Crewe Alexandra F.C.

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Crewe Alexandra F.C.
Crewe Alexandra crest
Full name Crewe Alexandra Football Club
Nickname(s) The Railwaymen, The Alex
Founded 1877; 140 years ago (1877) (as Crewe)
Ground Gresty Road
Ground Capacity 10,153
Chairman John Bowler
Manager David Artell
League League Two
2016–17 League Two, 17th
Website Club website
Current season

Crewe Alexandra Football Club is a professional association football club based in the town of Crewe, Cheshire, England. Nicknamed The Railwaymen because of the town's links with the rail industry, they play at Gresty Road. The team compete in League Two, the fourth tier of the English football league system.

The club was formed in 1877 and named after Princess Alexandra. It was a founding member of the Football League Second Division in 1892, but only lasted four years in the League. Since re-entering the competition in 1921, they have mostly remained in the lower divisions. Crewe's only major honour is the Football League Trophy which they won in 2013. They have also won several minor trophies, including the Cheshire Premier Cup and the Cheshire Senior Cup.

In recent decades, the club has been associated with manager Dario Gradi whose 24-year tenure between 1983 and 2007 made him the longest-serving manager in English football; he had a further two-year spell in the role from 2009 to 2011. Gradi is known for focusing on youth development and promoting attractive, technical football. Notable players brought through the Crewe youth system include former internationals Rob Jones, Neil Lennon, Danny Murphy, Seth Johnson and Dean Ashton. Other notable players to have made their name at Crewe in that time include Geoff Thomas, David Platt and Robbie Savage.

In late 2016, Crewe was one of the first clubs implicated in the United Kingdom football sexual abuse scandal due to its previous association with coach Barry Bennell; Dario Gradi, director of football, was subsequently suspended by The Football Association pending further investigations of allegations relating to his time as assistant manager at Chelsea in the 1970s.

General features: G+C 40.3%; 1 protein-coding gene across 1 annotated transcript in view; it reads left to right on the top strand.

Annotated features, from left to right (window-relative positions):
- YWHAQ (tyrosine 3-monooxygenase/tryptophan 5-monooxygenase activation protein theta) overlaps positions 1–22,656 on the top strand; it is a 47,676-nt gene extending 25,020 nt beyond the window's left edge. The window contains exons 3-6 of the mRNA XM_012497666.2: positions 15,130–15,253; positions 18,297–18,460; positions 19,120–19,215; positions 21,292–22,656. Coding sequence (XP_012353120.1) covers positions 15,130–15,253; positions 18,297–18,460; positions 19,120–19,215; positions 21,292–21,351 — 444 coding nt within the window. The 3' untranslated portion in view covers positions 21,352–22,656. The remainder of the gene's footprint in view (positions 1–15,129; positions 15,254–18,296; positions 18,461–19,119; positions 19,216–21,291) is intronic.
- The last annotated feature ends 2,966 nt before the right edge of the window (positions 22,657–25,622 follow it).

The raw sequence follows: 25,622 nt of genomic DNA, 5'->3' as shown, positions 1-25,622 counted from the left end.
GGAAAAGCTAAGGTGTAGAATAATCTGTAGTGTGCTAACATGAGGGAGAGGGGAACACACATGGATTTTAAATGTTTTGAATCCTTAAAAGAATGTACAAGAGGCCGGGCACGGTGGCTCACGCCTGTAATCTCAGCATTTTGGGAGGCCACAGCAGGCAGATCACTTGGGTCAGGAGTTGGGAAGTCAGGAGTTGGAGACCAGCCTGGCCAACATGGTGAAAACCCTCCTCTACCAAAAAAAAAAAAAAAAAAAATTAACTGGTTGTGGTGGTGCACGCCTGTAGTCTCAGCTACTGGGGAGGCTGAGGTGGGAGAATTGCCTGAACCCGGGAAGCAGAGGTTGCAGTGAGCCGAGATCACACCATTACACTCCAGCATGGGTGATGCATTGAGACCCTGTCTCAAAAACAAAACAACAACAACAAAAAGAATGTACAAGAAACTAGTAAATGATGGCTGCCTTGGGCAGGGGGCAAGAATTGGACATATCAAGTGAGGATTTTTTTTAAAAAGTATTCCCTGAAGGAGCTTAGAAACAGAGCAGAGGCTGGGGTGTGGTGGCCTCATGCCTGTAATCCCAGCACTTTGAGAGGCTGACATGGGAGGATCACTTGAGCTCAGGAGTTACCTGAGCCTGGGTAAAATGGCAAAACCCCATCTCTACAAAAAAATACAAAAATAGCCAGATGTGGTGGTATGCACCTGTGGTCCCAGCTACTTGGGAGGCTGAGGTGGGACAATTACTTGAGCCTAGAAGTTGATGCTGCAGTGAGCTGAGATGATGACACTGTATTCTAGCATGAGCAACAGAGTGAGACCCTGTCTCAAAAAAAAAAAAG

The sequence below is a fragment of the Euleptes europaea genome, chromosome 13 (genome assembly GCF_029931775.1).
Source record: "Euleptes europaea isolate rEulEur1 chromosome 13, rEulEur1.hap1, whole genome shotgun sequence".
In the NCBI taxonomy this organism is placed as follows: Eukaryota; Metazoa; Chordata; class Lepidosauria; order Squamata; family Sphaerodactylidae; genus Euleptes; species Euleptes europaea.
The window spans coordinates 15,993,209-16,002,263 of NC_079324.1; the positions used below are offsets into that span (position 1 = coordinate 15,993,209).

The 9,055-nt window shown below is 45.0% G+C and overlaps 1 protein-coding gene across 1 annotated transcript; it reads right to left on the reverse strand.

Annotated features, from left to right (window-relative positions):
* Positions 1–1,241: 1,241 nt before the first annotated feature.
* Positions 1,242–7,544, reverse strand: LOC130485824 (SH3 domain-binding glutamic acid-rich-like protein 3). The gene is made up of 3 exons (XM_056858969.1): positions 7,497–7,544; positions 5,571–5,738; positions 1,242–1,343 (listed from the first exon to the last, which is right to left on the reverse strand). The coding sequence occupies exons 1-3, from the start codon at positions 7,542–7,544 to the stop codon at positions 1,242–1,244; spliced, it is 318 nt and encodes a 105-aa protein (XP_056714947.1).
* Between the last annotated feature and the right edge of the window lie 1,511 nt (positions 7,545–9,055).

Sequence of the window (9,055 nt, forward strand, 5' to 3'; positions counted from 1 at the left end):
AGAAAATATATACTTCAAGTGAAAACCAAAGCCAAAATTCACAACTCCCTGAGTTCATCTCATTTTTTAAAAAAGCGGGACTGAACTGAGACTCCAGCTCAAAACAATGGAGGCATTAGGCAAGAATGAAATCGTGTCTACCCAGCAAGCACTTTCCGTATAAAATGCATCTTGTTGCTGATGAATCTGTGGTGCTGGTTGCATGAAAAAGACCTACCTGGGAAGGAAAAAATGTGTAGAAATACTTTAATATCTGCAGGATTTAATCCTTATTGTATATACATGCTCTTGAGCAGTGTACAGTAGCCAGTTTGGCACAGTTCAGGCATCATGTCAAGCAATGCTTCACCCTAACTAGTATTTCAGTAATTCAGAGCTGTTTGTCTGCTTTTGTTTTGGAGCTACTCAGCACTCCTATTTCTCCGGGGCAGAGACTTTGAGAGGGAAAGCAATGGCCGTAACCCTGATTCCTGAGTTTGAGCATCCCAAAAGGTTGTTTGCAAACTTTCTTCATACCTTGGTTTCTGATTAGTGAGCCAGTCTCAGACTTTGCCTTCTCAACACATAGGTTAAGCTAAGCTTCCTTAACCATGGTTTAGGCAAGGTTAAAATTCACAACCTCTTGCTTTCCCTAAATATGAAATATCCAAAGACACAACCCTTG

History[edit]

Early years (1877–1921)[edit]

Crewe Alexandra were formed in 1877 as Crewe Football Club, separate from the successful Crewe Cricket Club, and named after Princess Alexandra.[1][2] They were based at the Alexandra Recreation Ground and played their first match against North Staffs that same year, a match that ended 1–1. In 1883, Crewe Alexandra's first match in the FA Cup was against Scottish club Queen's Park of Glasgow, losing 10–0.[3] In 1888, the club reached the FA Cup semi-finals, defeating Derby County and Middlesbrough en route, before going out to Preston North End. Crewe were founding members of the Football League Second Division in 1892, having previously been members of the Football Alliance, but lost their league status in 1896 after only four seasons. The club left the Alexandra Recreation Ground shortly before the end of the 1895–96 season, and after playing at a number of different venues, including in nearby Sandbach, they moved to the first Gresty Road ground in 1897. In 1906 the current Gresty Road ground was rebuilt to the west of the original site.[4]

1921–1983[edit]

Chart of table positions of Crewe Alexandra in the Football League.

Crewe rejoined the Football League in 1921, during which season a record crowd of 15,102 packed into Gresty Road to watch Crewe entertain local rivals Stoke City, a game The Potters won 2–0. Crewe earned their first honours by winning the Welsh Cup in 1936 and 1937, before being barred from entering (not least since they were not in Wales). In 1936, Bert Swindells scored his 100th League goal for Crewe Alexandra.[5] He went on to score 126 goals for the club, a record that still stands today.[6]

1955 saw Crewe embark on a sequence where they did not win away from home for 56 matches. The dismal run ended with a 1–0 win at Southport.

One of Crewe's most famous matches took place against Spurs in the FA Cup in 1960. A new record attendance of 20,000 saw lowly Crewe hold Spurs to a 2–2 draw on 30 January, with Bert Llewellyn and Merfyn Jones scoring for the Railwaymen. On 3 February, Tottenham convincingly won the replay 13–2, which remains a record defeat for the club. Llewellyn and Nev Coleman scored for Crewe.[5]

1961 saw Crewe's most notable win in their history, Jimmy McGuigan's side defeated Chelsea 2–1 in the FA Cup at Stamford Bridge. That particular Chelsea side contained the former Crewe player Frank Blunstone as well as Jimmy Greaves, Peter Bonetti and Terry Venables. The Crewe goals were scored by Billy Stark and Barrie Wheatley. Spurs won by a more modest 5–1 in the Fourth Round. In 1963, Crewe gained promotion for the first time in their history with a 1–0 win over Exeter City. Frank Lord became the local hero, scoring the only goal in front a crowd of 9,807. Lord also holds the record for most hat-tricks for the club, eight during his time at Gresty Road.

In the 1964–65 season, Terry Harkin scored a record 35 league goals for Crewe. 1977 saw Tommy Lowry play his record-breaking 475th and last game for the Railwaymen. 1979 would see manager Warwick Rimmer's most notable signing when Bruce Grobbelaar joined Crewe and played his first match against Wigan Athletic. During the season he scored from the penalty spot against York City and kept eight clean-sheets in his 24 matches played. In the same year the club went a record 15 matches without winning at Gresty Road.